Buddy: The Buddy Holly Story
At the Stanley until Aug. 26
It’s weird—and wonderful—that Zachary Stevenson has now been portraying Buddy Holly for longer than Buddy Holly’s meteoric, 18-month period of stardom in the late ’50s. You could almost say Stevenson is more Buddy than Buddy. If there’s a heaven and if Holly’s there, he might say, in his Texas twang, “Wal, jest a goshdarn minute,” but I’ll bet he’s thrilled that someone with the spectacular talent of Stevenson is keeping his memory alive. Stevenson hadn’t even been born in the ’50s, but he’s grabbed Buddy’s pelvis-swivelling, twisty-legged style and made it his own.
Rock ‘n’ roller Holly died at the age of 22 in a three-seater plane crash that also took the lives of the Big Bopper and Ritchie Valens, but not before Holly swept the top 10 charts with songs like “Peggy Sue,” “That’ll Be the Day” and the melancholy “Raining In My Heart.”
Buddy started as a country singer but he wanted to sing rock ‘n’ roll. It took some convincing to get radio stations and Decca Records to let him play that “godawful trash,” but when they did—look out, music world. And what about those geeky trademark glasses? When asked if he could shed them, Holly defiantly replied, “Buddy Holly wears glasses. And. Here. They. Are,” planting them firmly on his face.
Buddy, written by Alan Janes, starts with some well-executed but slowpoke country music played by guys in big jeans, but after that the show really rocks. Stevenson is massively energetic and tremendously charming. It’s a workout; it’s almost a workout just watching him play guitar, sing and cavort all over the stage. The Energizer Bunny could take some pointers from this Vancouver Island-reared and educated (UVic) boy.
Directed by Bill Millerd, Buddy is a big show that draws in big names from the Vancouver scene, including Sibel Thrasher, Tom Pickett, Alec Willows and Seana-Lee Wood. Holly’s original three-piece band, the Crickets (played here by Jeff Bryant, Scott Carmichael and Jeremy Holmes) expands to seven (including keyboards, trumpet, sax and trombone) by the end of the show. And by that time, there are backup girls in frothy, strapless gowns (designed by Rebekka Sorensen) and backup guys in suits and bow ties, too. Choreographer Valerie Easton puts them through their paces on Ted Roberts’ various sets that include a recording studio and several clubs. Lighting designer Marsha Sibthorpe keeps it all bright and splashy—especially the club scenes where everything just goes stratospheric.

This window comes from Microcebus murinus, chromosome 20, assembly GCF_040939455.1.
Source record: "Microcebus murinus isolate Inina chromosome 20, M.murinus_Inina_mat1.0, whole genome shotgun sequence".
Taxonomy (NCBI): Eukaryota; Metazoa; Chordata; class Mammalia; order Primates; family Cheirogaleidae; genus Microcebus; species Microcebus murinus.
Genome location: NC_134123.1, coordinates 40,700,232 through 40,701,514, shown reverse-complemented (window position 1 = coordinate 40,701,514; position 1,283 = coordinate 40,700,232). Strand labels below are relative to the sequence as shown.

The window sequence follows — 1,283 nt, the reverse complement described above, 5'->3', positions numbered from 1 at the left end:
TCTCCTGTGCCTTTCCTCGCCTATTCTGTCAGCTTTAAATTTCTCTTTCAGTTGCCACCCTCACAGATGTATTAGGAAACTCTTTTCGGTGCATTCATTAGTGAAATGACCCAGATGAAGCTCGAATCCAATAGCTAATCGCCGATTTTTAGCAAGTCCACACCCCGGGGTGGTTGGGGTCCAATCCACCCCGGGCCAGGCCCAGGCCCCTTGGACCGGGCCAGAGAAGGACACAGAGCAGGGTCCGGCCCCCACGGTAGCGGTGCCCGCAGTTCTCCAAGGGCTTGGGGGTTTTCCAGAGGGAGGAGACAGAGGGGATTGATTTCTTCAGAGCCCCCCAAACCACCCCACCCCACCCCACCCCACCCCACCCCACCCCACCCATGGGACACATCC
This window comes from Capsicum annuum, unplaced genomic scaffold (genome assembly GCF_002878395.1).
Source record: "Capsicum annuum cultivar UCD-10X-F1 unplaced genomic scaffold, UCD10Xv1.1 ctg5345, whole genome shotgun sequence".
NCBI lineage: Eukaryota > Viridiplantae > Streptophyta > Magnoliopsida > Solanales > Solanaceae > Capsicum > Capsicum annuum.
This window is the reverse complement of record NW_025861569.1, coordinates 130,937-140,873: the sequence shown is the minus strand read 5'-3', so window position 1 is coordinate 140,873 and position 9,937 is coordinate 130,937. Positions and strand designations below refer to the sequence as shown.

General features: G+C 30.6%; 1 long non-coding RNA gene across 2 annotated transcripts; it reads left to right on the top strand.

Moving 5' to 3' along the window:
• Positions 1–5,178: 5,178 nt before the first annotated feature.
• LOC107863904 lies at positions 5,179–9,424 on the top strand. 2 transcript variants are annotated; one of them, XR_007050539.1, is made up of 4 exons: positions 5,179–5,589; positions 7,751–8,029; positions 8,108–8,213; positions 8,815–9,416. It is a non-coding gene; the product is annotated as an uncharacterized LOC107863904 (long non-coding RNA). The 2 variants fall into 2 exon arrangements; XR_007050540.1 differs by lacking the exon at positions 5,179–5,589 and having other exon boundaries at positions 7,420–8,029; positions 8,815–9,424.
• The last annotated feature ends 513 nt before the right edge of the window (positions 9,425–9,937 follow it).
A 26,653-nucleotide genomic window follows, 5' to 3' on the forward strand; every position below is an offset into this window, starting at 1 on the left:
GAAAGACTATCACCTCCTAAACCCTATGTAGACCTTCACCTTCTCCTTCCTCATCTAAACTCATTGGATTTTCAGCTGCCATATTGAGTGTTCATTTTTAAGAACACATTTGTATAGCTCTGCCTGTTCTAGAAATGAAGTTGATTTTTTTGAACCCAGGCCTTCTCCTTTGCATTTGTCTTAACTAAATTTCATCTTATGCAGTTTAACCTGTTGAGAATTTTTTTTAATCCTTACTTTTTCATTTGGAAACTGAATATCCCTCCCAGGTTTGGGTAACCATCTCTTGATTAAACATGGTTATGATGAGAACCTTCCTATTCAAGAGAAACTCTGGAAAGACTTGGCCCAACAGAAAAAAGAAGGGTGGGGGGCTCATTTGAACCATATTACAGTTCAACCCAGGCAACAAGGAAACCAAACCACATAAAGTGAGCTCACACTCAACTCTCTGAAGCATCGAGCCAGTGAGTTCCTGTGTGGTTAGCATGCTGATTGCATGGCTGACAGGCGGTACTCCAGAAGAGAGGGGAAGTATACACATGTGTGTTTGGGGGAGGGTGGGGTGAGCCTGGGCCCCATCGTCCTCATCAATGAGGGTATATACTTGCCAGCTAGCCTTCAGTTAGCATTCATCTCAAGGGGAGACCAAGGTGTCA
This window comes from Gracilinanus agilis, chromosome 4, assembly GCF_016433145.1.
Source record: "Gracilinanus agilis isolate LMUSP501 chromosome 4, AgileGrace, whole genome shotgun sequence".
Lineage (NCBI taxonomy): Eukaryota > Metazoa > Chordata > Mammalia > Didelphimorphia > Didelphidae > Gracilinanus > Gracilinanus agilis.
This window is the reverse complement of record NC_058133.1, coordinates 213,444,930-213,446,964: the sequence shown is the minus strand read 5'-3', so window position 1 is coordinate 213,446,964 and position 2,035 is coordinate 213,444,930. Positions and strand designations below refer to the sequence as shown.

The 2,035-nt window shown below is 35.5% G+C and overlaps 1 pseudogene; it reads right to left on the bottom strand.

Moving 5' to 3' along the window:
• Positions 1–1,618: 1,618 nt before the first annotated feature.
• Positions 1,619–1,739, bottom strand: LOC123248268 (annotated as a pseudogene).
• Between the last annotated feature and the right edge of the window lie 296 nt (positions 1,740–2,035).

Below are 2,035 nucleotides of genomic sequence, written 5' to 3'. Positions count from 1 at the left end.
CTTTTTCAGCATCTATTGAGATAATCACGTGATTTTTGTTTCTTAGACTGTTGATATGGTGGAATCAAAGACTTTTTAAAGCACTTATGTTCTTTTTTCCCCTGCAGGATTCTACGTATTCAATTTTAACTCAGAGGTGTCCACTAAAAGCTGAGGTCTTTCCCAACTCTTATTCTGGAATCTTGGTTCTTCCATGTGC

Well worth mentioning are Elena Juatco who, as Buddy’s wife Maria-Elena and one of the backup gals, is so vivacious you can’t take your eyes off her. And reprising his role as Ritchie Valens, Michael Antonakas raises the temperature at the Stanley with his rousing, pelvis-thrusting, butt-wiggling “La Bamba.”
An interesting sign of the times was Holly’s gig at Harlem’s Apollo Theatre where everyone was shocked to discover Buddy Holly and the Crickets were “honkies” because, as Holly says, “We sound black.” Pickett is very funny as the Apollo MC who warns Buddy, “If you’re not great, you’re dead.”
Another observation, my second time around with this show, are the lyrics that contain a whole lot of “Baby, baby,” “I’ll have you, baby” and “I’m a-gonna tell you how it’s gonna be/you’re gonna give your love to me.” It was, my 15-year-old guest reminded me—a feminist from a long way back—the 1950s. Back then, what was perfectly acceptable sounds downright silly now.
But the show is terrific. I couldn’t keep still and wondered when we were going to start rocking in the aisles. Stevenson is a star, a hard-working actor/musician/composer and recording artist. If Buddy were an Olympic event, Stevenson would be wearing gold and the band would be playing “O Canada.” Or maybe “Peggy Sue.”